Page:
“Learn to speak what you feel, and act what you speak.”

― Sathya Sai Baba


Counselling in short

Counselling is a form of talking therapy that, through exploring and talking about what bothers you or makes you feel stuck or unhappy, can help improve your understanding of yourself and your problems. It can empower you to develop healthier thoughts, behaviours and internal tools for dealing with life’s challenges, make more conscious choices and arrive at more favourable solutions. In short, it is a self-development therapy that can help you grow, whilst recreating and changing your life for better.

Talking about worries, anxieties, problems or uncomfortable emotions to a person who can truly listen to you is one of the simplest ways to unload the negative burden you may have accumulated throughout life. Such burdens are likely to be continuously charged by new stressors and daily hurdles unconsciously affecting your actions and forming a toxic cloud covering up your potential and true identity. Counselling helps to get to the bottom of what has been suppressed so that it can be processed at a deeper level, brought to consciousness and released. This can create a space for healing and new energy to come through, allowing a positive change to happen.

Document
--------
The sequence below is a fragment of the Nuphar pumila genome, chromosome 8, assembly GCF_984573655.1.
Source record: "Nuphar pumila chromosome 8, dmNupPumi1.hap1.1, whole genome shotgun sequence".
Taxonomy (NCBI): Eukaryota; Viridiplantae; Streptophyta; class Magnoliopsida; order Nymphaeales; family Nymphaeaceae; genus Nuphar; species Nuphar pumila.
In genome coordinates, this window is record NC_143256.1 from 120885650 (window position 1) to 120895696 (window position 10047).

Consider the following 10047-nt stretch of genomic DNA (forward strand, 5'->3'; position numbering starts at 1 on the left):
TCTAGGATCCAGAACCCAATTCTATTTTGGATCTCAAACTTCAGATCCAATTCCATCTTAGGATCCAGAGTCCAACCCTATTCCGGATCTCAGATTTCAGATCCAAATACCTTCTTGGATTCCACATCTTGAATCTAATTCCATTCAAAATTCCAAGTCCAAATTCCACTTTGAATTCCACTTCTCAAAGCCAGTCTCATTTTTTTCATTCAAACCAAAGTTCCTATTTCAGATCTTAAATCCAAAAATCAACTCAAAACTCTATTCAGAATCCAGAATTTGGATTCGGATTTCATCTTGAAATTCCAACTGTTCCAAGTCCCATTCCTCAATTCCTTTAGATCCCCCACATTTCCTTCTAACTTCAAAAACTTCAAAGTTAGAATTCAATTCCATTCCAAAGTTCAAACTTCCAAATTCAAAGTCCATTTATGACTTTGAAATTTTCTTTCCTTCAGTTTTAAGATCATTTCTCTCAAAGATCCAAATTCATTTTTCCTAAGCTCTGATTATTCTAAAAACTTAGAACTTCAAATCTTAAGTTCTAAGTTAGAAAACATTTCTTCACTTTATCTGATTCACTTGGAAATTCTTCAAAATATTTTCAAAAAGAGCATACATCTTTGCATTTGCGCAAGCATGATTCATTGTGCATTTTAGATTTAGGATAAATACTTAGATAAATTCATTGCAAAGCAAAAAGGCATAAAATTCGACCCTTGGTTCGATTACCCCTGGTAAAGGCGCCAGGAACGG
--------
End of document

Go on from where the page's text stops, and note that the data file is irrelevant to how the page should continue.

Historically, the term ‘counselling’ was first applied to psychological problems during the 1930 when Carl Rogers used it to name his Person-Centred therapy, placing human growth and positive transformation at its centre. This was opposite to Freud’s psychoanalysis, which was a dominant form of psychotherapy at that time and focused on human pathology. Since psychotherapy could only be practised by medical people at the time, naming his therapy ‘counselling’ enabled Rogers and other psychologists to apply it as a form of psychological therapy. This term is perhaps inaccurate, since in a therapeutic context it does not have much to do with giving advice. Instead, similarly to psychotherapy, counselling involves deep introspection and self-knowledge that allows one to expand one’s consciousness and take responsibility for one’s choices and actions, whilst developing healthier ways of functioning. Psychosocial education plays an important part in this process. In this sense, counselling is very similar to psychotherapy and both terms are often used interchangeably.


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